Theo Tigno

Composer and Musician

Recording Day Thoughts

Recording the Mass of God's Kingdom and more

Today, on the Feast of St. Thomas More, I'm excited about recording the Mass setting written by my mother-in-law, Mary Brown. The setting she wrote is entitled "Mass of God's Kingdom" and it was recently approved by both ICEL and the USCCB.

It has been a long time since I have some recordings for public listening. I guess the last time was during Lent while recording the Lenten Reflections from Dawg's Thought. That, though, was simply putting a Shure SM58 in front of me and hitting record.

Why am I blogging about this after not blogging for a while? Well, it may be a part of something ... an idea ... that started while I was journaling in front of a pastry cafe in Rome at the Bologna stop. While I was there, I thought about starting something called "Holy Face Music". I purchased the domain a while ago but I haven't done much with it.

The website would be a resource for Liturgical music.

I was reminded of this when I saw the lastest email from They were marketing their latest song, Christ Is Enough. Looking at the title alone, I was saddened by the fact that Christ was reduced to merely being "enough". The One who can command demons to flee ... the Alpha and the Omega ... The King of Kings and Lord of Lords ... is beyond enough.

The problem with a lot of music being written and published today is that the disposition of the song is written from the point of view of the writer. In a way it does an injustice to Who God is.

If we look at the opening lines of the song ...

Christ is my reward,
And all my devotion
Now there's nothing in this world
That could ever satisfy

The first line almost feels like a mockery. Christ is YOUR reward? It is an objectification of a loving God Who we should worship and adore. How is He YOUR reward? I wouldn't dare say that about my wife, let alone God Himself!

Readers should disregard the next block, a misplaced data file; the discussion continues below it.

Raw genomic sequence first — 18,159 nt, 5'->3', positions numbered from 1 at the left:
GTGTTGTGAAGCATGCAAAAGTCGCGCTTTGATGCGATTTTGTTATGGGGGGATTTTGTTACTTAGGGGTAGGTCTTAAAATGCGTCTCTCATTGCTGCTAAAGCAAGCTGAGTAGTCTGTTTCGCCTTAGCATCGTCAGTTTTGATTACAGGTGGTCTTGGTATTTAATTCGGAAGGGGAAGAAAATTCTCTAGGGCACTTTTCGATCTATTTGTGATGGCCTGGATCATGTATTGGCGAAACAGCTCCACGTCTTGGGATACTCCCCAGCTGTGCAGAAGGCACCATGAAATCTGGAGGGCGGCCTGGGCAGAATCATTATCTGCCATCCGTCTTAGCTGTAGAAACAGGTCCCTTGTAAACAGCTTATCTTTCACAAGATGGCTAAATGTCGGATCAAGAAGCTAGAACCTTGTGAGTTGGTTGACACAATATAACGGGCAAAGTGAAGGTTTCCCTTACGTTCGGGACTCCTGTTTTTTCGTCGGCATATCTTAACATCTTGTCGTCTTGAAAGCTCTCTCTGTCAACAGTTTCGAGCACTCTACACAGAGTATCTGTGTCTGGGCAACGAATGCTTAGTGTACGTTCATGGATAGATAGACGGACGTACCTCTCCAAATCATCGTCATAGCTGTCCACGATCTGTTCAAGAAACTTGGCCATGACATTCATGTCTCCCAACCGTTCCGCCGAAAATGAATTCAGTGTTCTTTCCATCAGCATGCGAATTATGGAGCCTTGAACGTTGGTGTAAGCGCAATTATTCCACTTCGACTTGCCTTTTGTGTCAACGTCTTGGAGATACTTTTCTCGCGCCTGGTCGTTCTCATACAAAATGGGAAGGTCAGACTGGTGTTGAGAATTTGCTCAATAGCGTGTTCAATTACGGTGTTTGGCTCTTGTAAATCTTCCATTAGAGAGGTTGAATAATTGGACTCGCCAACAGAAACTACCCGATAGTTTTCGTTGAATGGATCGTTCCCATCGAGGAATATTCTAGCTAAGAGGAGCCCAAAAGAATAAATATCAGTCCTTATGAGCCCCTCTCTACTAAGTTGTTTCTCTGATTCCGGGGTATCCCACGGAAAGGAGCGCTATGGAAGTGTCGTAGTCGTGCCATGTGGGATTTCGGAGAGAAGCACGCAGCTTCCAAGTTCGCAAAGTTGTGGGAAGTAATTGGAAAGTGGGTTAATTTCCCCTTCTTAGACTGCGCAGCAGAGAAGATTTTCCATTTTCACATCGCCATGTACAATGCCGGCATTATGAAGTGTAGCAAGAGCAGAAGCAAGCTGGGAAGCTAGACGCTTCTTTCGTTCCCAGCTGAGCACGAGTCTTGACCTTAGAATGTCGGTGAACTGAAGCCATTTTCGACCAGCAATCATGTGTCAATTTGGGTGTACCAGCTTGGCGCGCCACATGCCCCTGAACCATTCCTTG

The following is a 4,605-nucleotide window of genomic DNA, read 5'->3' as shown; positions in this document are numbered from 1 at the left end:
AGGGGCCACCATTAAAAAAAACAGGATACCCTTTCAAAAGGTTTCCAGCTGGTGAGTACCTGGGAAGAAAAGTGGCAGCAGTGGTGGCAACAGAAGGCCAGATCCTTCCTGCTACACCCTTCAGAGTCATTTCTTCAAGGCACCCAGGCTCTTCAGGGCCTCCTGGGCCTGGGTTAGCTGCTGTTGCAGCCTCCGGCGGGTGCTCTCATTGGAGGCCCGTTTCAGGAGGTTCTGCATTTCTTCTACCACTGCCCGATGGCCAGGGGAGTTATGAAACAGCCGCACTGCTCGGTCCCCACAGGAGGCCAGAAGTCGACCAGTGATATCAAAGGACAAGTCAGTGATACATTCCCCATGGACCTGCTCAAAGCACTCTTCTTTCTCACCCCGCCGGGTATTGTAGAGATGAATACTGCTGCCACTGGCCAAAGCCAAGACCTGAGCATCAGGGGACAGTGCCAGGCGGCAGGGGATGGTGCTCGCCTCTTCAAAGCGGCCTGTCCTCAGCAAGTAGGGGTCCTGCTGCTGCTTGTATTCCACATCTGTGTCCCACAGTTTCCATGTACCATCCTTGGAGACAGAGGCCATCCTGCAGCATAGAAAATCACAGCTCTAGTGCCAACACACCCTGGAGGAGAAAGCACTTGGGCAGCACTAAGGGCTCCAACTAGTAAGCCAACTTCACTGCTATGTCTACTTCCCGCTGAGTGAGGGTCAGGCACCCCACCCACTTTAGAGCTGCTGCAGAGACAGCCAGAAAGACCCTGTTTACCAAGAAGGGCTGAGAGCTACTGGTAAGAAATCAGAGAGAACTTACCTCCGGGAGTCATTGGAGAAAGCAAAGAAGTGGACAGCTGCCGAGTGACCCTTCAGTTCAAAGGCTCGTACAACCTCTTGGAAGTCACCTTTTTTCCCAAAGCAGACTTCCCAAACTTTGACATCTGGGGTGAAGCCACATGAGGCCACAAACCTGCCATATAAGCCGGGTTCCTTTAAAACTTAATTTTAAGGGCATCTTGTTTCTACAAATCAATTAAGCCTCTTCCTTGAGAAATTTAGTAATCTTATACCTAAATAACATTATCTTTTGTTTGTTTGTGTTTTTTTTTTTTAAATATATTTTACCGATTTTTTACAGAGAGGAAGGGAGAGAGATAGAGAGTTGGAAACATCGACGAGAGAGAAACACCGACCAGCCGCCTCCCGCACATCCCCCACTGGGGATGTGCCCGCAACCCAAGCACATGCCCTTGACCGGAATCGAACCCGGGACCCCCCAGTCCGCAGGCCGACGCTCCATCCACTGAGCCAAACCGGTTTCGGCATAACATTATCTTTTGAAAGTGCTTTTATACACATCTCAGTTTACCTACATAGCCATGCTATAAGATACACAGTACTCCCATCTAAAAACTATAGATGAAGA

In contrast, if we read the first lines of the Gloria (tying it back to the Mass setting):

Glory to God in the highest
and on earth peace to people of good will

Yes, the phrasing is different than we are used to, but the first line places God in proper disposition. We the people proclaim "Glory to God" instead the former which treats God as a mere object.

To objectify is to use. The late Blessed John Paul the Great said in his book, Love and Responsibility, that the opposite of "to love" is "to use". If we objectify God, are we not then using God. If we are using God, we are not then doing the opposite of loving God?

We live in a time of shallow Theology and immature faith. I do not want to throw stones; I am in the same boat. Yet, I desire a deepening of the waters of faith in God's people. In God, there is an infinite supply of clean water and we are left drinking water with Kool-Aid mixed in. We are supplementing additives to the our faith that sugar coats the Gospel message.

It should not be about what God can do for you. I will go President Kennedy here. It's about knowing God ... worshiping and adoring God ... loving God in obedience and donation of self ... full abandonment in trust.